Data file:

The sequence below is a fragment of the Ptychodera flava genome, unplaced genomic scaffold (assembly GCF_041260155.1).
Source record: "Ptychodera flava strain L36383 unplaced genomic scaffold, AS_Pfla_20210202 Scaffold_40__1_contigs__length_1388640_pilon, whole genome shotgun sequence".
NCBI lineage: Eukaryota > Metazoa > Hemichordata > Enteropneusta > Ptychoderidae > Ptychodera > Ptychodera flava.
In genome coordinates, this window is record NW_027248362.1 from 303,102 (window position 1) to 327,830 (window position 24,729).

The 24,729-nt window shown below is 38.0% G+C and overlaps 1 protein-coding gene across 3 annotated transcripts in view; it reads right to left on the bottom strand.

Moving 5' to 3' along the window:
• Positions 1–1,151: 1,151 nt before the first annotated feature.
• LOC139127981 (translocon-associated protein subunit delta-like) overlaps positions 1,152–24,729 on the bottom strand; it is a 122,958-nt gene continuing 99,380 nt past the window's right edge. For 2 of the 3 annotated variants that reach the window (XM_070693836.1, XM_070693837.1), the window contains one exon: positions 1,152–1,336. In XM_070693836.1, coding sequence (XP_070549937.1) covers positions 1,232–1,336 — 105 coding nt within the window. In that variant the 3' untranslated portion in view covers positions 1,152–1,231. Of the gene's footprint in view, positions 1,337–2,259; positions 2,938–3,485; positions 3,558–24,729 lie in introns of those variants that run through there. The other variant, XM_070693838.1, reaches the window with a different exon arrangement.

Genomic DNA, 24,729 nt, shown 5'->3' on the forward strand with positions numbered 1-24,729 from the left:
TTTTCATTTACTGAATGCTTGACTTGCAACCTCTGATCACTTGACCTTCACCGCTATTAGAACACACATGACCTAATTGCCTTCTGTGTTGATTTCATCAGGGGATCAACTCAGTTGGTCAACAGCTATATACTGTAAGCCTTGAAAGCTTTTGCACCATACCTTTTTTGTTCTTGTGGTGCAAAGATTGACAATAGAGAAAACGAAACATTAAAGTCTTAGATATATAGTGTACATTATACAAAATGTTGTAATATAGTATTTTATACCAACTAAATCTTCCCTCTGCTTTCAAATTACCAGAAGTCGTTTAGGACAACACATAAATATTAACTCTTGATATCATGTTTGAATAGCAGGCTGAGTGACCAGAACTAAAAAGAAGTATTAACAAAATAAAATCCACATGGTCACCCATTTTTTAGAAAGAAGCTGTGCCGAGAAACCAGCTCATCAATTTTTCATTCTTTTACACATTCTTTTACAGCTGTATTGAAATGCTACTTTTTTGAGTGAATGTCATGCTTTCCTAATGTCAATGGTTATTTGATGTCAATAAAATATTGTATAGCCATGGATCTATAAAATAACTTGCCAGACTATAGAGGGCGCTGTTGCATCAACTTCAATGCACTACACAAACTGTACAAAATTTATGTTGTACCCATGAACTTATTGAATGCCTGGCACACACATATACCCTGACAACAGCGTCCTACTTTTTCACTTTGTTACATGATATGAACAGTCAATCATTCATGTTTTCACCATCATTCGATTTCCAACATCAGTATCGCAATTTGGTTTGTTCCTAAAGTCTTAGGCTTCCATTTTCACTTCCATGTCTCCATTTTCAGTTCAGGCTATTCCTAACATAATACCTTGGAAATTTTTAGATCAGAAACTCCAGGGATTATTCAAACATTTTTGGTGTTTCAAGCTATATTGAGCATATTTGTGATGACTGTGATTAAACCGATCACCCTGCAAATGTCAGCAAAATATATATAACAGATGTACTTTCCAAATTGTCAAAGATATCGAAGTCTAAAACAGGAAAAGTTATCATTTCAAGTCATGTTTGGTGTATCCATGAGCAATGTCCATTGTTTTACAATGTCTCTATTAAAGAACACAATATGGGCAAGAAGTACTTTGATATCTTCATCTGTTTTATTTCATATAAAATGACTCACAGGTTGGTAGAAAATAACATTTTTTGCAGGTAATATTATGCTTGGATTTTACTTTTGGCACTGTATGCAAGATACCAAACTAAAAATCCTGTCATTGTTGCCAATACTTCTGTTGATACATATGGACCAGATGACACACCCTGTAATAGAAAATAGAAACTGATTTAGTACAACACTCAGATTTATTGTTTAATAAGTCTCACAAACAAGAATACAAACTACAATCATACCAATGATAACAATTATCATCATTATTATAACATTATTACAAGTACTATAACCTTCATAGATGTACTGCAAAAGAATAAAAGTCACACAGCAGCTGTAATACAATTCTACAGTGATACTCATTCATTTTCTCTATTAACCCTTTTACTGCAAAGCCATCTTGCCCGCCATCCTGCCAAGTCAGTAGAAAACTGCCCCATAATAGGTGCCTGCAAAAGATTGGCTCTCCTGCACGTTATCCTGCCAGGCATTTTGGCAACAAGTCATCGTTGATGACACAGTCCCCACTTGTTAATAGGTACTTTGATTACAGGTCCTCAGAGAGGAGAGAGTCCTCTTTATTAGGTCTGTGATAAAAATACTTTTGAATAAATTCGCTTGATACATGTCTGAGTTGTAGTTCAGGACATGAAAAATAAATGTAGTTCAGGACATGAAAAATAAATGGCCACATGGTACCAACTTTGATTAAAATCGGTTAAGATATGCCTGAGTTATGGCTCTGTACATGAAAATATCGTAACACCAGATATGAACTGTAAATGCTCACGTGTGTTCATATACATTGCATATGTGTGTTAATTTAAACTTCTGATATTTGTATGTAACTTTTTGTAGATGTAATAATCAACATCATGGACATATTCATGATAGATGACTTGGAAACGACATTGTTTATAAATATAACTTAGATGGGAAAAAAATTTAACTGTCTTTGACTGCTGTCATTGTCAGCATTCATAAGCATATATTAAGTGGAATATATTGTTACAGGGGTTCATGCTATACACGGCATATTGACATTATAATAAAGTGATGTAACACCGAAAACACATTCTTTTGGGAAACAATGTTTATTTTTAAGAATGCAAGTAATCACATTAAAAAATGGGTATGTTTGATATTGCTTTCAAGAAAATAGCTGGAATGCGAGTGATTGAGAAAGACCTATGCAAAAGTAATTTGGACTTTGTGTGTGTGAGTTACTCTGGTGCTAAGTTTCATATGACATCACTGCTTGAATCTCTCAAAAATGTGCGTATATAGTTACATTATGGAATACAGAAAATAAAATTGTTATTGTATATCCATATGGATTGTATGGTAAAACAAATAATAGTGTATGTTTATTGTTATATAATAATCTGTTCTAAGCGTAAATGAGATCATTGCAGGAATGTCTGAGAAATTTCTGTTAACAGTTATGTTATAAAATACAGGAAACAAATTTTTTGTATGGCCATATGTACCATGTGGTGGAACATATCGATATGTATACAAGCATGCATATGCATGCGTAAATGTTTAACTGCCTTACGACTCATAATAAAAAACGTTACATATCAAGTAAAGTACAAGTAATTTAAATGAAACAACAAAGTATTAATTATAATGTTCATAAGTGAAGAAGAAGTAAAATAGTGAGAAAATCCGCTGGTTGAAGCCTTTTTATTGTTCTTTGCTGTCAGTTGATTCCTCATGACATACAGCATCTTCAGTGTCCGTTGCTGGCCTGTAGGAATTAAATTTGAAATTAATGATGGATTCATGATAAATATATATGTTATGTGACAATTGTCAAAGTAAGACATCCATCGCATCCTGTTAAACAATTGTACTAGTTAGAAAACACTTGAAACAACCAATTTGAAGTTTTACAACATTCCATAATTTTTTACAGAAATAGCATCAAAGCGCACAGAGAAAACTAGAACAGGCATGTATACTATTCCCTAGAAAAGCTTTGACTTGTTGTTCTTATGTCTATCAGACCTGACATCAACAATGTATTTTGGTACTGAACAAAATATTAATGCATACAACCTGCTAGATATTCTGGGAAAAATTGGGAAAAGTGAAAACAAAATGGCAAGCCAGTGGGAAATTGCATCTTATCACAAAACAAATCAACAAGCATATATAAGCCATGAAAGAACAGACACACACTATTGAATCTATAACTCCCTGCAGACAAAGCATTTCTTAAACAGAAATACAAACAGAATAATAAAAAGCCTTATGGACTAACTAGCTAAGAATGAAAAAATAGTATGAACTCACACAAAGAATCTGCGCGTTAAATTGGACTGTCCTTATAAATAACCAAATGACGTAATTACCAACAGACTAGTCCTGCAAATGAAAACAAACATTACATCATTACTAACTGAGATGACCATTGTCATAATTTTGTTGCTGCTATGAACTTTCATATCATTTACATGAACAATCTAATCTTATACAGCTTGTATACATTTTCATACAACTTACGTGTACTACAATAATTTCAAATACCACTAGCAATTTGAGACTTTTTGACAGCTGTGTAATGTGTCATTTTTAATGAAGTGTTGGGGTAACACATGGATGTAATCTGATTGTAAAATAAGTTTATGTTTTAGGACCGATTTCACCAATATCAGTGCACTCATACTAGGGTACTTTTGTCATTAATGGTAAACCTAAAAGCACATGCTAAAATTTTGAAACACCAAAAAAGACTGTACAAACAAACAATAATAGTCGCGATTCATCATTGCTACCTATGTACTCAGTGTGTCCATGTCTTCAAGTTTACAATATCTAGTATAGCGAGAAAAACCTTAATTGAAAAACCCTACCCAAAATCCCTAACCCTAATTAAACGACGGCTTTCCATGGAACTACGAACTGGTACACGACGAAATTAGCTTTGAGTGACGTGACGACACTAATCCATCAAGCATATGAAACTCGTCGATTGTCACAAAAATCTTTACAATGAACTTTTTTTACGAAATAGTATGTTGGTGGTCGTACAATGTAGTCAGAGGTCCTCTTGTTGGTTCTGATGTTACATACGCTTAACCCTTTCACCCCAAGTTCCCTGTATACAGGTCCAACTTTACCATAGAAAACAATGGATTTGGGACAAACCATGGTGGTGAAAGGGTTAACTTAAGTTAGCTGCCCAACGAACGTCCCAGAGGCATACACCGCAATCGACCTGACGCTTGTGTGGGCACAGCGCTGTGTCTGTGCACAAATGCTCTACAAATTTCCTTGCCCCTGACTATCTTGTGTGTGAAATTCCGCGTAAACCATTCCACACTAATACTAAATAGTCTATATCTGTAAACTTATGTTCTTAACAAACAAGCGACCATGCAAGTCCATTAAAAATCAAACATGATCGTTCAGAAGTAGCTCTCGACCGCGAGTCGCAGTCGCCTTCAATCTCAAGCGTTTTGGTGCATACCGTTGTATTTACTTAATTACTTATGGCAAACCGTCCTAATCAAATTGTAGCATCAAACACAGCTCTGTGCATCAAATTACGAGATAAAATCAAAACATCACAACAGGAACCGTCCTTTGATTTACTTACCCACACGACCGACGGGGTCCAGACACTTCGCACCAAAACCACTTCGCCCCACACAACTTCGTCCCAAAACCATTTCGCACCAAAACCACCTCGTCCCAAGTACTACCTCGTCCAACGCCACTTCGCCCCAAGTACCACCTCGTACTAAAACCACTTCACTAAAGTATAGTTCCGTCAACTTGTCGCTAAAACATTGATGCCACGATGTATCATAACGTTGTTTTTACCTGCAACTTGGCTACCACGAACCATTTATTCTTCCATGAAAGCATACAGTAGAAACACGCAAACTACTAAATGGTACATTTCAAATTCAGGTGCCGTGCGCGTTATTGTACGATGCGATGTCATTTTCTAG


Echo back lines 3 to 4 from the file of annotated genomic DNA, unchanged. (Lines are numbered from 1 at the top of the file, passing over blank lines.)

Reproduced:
NCBI lineage: Eukaryota > Metazoa > Hemichordata > Enteropneusta > Ptychoderidae > Ptychodera > Ptychodera flava.
In genome coordinates, this window is record NW_027248362.1 from 303,102 (window position 1) to 327,830 (window position 24,729).